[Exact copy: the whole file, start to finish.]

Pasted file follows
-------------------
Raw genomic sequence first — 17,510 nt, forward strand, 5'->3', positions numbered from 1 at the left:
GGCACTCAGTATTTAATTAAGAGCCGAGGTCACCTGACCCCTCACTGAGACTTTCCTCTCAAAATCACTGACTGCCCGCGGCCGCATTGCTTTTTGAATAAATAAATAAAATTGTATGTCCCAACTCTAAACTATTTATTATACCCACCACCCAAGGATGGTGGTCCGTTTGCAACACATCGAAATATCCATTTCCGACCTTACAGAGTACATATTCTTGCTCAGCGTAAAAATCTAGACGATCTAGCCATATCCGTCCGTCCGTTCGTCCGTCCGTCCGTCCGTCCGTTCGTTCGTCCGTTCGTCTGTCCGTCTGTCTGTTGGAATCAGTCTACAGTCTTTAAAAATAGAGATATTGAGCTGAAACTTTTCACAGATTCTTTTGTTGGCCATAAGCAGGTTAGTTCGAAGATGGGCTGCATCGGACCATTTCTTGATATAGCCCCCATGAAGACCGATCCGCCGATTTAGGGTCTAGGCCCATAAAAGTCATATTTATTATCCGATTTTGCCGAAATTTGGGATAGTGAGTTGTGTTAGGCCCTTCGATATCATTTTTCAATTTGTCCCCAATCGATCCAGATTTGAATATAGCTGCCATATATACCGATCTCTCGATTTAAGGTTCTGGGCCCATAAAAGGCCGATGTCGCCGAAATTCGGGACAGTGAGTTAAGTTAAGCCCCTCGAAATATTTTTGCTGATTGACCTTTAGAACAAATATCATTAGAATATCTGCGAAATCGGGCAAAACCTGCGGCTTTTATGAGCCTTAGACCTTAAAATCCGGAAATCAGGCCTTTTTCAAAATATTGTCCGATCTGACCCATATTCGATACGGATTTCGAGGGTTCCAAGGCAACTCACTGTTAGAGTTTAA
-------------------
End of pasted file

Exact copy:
Raw genomic sequence first — 17,510 nt, forward strand, 5'->3', positions numbered from 1 at the left:
GGCACTCAGTATTTAATTAAGAGCCGAGGTCACCTGACCCCTCACTGAGACTTTCCTCTCAAAATCACTGACTGCCCGCGGCCGCATTGCTTTTTGAATAAATAAATAAAATTGTATGTCCCAACTCTAAACTATTTATTATACCCACCACCCAAGGATGGTGGTCCGTTTGCAACACATCGAAATATCCATTTCCGACCTTACAGAGTACATATTCTTGCTCAGCGTAAAAATCTAGACGATCTAGCCATATCCGTCCGTCCGTTCGTCCGTCCGTCCGTCCGTCCGTTCGTTCGTCCGTTCGTCTGTCCGTCTGTCTGTTGGAATCAGTCTACAGTCTTTAAAAATAGAGATATTGAGCTGAAACTTTTCACAGATTCTTTTGTTGGCCATAAGCAGGTTAGTTCGAAGATGGGCTGCATCGGACCATTTCTTGATATAGCCCCCATGAAGACCGATCCGCCGATTTAGGGTCTAGGCCCATAAAAGTCATATTTATTATCCGATTTTGCCGAAATTTGGGATAGTGAGTTGTGTTAGGCCCTTCGATATCATTTTTCAATTTGTCCCCAATCGATCCAGATTTGAATATAGCTGCCATATATACCGATCTCTCGATTTAAGGTTCTGGGCCCATAAAAGGCCGATGTCGCCGAAATTCGGGACAGTGAGTTAAGTTAAGCCCCTCGAAATATTTTTGCTGATTGACCTTTAGAACAAATATCATTAGAATATCTGCGAAATCGGGCAAAACCTGCGGCTTTTATGAGCCTTAGACCTTAAAATCCGGAAATCAGGCCTTTTTCAAAATATTGTCCGATCTGACCCATATTCGATACGGATTTCGAGGGTTCCAAGGCAACTCACTGTTAGAGTTTAA